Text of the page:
Tuesday, April 10, 2012

Into the mountains: Bir, India

"Sense pleasures and desirable things are like saltwater - the more one tastes them, the more one's thirst increases." 
 ~ Gyalse Ngulchu Thogme, Thirty-seven Verses on the Practices of Bodhisattvas 

"Desires fulfilled breed more desires."
 ~ Sri Nisargadatta Maharaj


My friend Jennifer and I were deciding how to get from Rishikesh to Bir, near Dharamsala, the home of Tibet's Dalai Lama, well into the foothills of the Himalayas. The overnight bus is a 15 hour drive, leaving at 4pm and arriving the next morning. The train arrives at 2am, but requires a further 5-hour taxi ride into the mountains. We chose to go by taxi on a pretty exhausting 14-1/2 hour drive (map link), over tortuous mountain roads, about a third of which were unpaved, all of which were rutted, with near-constant honking of horns and passing trucks on blind curves as they belched black smoke and dust into our open windows. Delightful, except not. We were BEAT when we arrived, but, incredibly, our taxi driver left after an hour's break to drive back the same night. It didn't seem possible, but he claimed he was fine. (How could that be?)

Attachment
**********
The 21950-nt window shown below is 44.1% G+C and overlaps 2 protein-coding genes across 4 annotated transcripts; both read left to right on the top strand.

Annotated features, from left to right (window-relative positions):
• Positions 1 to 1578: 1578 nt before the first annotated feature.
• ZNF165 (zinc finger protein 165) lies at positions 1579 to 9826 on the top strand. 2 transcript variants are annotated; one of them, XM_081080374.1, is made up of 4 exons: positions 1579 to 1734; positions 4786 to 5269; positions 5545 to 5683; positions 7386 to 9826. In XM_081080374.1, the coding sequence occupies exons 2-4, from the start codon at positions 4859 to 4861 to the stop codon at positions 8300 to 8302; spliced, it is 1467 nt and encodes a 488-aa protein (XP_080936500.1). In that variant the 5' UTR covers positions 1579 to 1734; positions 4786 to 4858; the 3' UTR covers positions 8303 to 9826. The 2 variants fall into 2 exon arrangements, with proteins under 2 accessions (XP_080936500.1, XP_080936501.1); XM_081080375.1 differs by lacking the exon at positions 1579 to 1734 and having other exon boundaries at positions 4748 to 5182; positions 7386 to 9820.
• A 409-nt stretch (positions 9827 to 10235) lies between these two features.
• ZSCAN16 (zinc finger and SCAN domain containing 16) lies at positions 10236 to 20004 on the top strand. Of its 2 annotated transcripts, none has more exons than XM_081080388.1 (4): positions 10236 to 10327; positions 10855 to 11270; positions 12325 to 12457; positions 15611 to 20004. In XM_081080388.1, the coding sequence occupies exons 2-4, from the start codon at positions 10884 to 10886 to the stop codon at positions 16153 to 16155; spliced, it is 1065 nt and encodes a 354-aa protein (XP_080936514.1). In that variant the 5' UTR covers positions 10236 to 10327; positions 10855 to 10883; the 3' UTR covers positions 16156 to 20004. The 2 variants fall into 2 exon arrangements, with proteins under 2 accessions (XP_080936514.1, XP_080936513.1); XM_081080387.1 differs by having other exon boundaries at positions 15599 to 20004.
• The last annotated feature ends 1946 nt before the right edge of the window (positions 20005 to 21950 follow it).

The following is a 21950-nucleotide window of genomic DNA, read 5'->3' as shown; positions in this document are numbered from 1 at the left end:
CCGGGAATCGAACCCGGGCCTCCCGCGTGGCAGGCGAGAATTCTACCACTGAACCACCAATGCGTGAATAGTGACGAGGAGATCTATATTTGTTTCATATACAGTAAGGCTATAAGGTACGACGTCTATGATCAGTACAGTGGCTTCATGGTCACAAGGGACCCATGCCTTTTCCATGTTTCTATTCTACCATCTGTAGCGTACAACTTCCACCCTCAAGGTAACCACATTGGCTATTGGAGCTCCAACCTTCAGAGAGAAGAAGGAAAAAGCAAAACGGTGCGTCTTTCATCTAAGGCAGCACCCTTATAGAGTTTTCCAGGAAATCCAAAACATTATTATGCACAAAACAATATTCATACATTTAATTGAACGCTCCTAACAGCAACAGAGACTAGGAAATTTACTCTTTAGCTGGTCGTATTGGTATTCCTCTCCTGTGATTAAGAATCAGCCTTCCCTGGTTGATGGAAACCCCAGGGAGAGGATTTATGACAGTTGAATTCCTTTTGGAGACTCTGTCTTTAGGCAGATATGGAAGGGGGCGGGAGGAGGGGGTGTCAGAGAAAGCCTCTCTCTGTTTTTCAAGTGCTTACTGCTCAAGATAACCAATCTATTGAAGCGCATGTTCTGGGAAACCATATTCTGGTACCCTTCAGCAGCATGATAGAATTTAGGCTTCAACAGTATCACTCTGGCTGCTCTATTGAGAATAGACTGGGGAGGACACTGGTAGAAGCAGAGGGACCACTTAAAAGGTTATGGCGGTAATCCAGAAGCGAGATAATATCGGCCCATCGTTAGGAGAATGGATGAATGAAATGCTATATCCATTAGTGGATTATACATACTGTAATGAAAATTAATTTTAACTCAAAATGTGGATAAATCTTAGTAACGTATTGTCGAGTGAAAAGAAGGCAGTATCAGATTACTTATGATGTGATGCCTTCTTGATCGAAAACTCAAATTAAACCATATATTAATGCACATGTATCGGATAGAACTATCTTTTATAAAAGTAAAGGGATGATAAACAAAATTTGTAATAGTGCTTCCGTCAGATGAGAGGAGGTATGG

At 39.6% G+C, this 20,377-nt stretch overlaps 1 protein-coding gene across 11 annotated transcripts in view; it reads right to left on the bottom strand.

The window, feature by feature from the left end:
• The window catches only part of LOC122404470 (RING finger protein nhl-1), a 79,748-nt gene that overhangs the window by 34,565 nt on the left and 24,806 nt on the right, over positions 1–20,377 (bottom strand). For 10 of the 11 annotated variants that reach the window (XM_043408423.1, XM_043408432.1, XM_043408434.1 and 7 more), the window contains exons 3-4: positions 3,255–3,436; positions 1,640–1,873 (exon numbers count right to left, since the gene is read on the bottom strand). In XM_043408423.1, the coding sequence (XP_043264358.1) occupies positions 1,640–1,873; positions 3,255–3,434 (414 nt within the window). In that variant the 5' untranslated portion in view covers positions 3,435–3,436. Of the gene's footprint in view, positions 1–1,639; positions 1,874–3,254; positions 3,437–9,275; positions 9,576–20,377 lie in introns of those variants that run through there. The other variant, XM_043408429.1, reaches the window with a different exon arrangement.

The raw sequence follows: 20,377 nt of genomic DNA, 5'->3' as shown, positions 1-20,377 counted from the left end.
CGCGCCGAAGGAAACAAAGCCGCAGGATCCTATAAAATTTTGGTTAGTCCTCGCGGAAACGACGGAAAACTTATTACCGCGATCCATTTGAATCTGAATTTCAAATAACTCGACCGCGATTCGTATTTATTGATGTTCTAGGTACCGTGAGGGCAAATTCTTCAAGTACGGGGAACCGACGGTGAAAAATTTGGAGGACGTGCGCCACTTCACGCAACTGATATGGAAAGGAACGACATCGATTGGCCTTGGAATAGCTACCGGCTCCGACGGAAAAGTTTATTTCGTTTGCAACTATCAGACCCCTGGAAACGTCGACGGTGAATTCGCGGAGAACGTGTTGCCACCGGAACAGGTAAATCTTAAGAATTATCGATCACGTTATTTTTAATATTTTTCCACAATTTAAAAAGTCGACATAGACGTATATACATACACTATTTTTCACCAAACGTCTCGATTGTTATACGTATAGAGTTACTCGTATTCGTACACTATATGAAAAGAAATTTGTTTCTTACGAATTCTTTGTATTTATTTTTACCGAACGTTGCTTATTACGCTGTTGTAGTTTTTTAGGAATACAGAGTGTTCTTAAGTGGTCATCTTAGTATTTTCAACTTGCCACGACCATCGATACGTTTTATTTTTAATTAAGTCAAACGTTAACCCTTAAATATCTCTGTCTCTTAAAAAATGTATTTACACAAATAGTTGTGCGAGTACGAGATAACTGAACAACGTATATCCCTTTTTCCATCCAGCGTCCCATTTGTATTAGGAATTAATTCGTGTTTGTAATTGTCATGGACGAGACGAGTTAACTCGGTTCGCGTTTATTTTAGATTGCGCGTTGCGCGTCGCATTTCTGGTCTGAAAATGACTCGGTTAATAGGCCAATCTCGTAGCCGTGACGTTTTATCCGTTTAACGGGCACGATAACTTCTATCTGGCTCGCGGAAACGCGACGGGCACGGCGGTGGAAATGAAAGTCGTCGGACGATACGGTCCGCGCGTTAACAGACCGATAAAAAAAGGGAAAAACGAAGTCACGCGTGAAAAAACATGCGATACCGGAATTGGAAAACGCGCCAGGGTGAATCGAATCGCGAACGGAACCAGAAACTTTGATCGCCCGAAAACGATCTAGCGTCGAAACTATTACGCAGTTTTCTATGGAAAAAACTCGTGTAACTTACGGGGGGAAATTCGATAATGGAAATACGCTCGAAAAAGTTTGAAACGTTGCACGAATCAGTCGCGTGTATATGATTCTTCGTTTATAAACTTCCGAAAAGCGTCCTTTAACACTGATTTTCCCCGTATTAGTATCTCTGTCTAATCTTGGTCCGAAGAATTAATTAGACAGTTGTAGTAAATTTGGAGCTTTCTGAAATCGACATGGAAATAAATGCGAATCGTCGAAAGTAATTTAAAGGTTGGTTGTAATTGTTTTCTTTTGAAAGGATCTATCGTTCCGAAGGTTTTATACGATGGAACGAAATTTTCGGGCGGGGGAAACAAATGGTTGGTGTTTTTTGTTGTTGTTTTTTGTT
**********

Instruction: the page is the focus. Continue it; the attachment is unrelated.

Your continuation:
Bir is a beautiful, unhurried place, filled with Tibetan monasteries (and Tibetans!), green hills, tea plantations, snow-covered mountains in the distance, and restaurants that serve wonderful momos (Tibetan dumplings) for 60 cents a plate. Luckily, not long after we arrived a well-known Tibetan nun, Tenzin Palmo, was giving three days of teachings. Ms. Palmo is famous for being one of the first Western women to become a nun, and for having lived in a cave at 13,000 feet elevation for 12 years! 

We've been here a week now, and we're just loving the place. Maybe in the photos you can see why.

Love to you,
Dave


This lovely old Tibetan woman was sitting in the Chokling Monastery during a 10-day "long life" ceremony, or "puja."
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Birds on top of the monastery's ornamental roof line.
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Monks start young.
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These two women were watching the long life puja.
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One young monk helps a younger monk with his robes.
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A statue of the Buddha at the front of the prayer hall in Chokling.
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Blowing conch shells as part of the ceremony.
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The view from the sidelines, where we were sitting.
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Another young monk.
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Inside this small workshop young Tibetan craftsmen are making these elaborate ornaments out of, I believe, copper. It's supported on a block of malleable wax.
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The carnival is in town, and these kids got the first (and only) ride.